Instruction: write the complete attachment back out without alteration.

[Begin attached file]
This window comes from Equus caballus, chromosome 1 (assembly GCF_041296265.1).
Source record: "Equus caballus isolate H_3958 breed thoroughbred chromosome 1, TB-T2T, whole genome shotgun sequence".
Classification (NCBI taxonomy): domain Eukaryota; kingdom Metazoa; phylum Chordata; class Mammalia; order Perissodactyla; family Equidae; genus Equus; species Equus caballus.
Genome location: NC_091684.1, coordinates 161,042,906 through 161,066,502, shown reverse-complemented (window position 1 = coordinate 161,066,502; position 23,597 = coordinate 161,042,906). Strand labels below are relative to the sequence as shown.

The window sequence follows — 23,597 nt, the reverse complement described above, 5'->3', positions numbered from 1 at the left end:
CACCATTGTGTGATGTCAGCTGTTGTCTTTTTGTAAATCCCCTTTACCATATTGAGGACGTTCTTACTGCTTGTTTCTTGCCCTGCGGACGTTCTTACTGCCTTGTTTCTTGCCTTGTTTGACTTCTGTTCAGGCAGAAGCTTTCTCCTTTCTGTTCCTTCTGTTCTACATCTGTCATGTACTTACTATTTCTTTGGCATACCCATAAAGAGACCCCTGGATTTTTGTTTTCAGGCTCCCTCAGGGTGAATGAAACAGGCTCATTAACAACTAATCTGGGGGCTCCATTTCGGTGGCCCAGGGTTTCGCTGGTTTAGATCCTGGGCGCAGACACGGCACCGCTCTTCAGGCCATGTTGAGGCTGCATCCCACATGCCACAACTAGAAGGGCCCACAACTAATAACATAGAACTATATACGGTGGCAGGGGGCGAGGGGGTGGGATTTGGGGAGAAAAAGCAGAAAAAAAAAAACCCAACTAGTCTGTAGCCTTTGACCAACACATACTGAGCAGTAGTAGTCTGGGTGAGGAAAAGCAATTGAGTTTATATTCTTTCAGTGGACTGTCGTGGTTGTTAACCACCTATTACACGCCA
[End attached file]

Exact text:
This window comes from Equus caballus, chromosome 1 (assembly GCF_041296265.1).
Source record: "Equus caballus isolate H_3958 breed thoroughbred chromosome 1, TB-T2T, whole genome shotgun sequence".
Classification (NCBI taxonomy): domain Eukaryota; kingdom Metazoa; phylum Chordata; class Mammalia; order Perissodactyla; family Equidae; genus Equus; species Equus caballus.
Genome location: NC_091684.1, coordinates 161,042,906 through 161,066,502, shown reverse-complemented (window position 1 = coordinate 161,066,502; position 23,597 = coordinate 161,042,906). Strand labels below are relative to the sequence as shown.

The window sequence follows — 23,597 nt, the reverse complement described above, 5'->3', positions numbered from 1 at the left end:
CACCATTGTGTGATGTCAGCTGTTGTCTTTTTGTAAATCCCCTTTACCATATTGAGGACGTTCTTACTGCTTGTTTCTTGCCCTGCGGACGTTCTTACTGCCTTGTTTCTTGCCTTGTTTGACTTCTGTTCAGGCAGAAGCTTTCTCCTTTCTGTTCCTTCTGTTCTACATCTGTCATGTACTTACTATTTCTTTGGCATACCCATAAAGAGACCCCTGGATTTTTGTTTTCAGGCTCCCTCAGGGTGAATGAAACAGGCTCATTAACAACTAATCTGGGGGCTCCATTTCGGTGGCCCAGGGTTTCGCTGGTTTAGATCCTGGGCGCAGACACGGCACCGCTCTTCAGGCCATGTTGAGGCTGCATCCCACATGCCACAACTAGAAGGGCCCACAACTAATAACATAGAACTATATACGGTGGCAGGGGGCGAGGGGGTGGGATTTGGGGAGAAAAAGCAGAAAAAAAAAAACCCAACTAGTCTGTAGCCTTTGACCAACACATACTGAGCAGTAGTAGTCTGGGTGAGGAAAAGCAATTGAGTTTATATTCTTTCAGTGGACTGTCGTGGTTGTTAACCACCTATTACACGCCA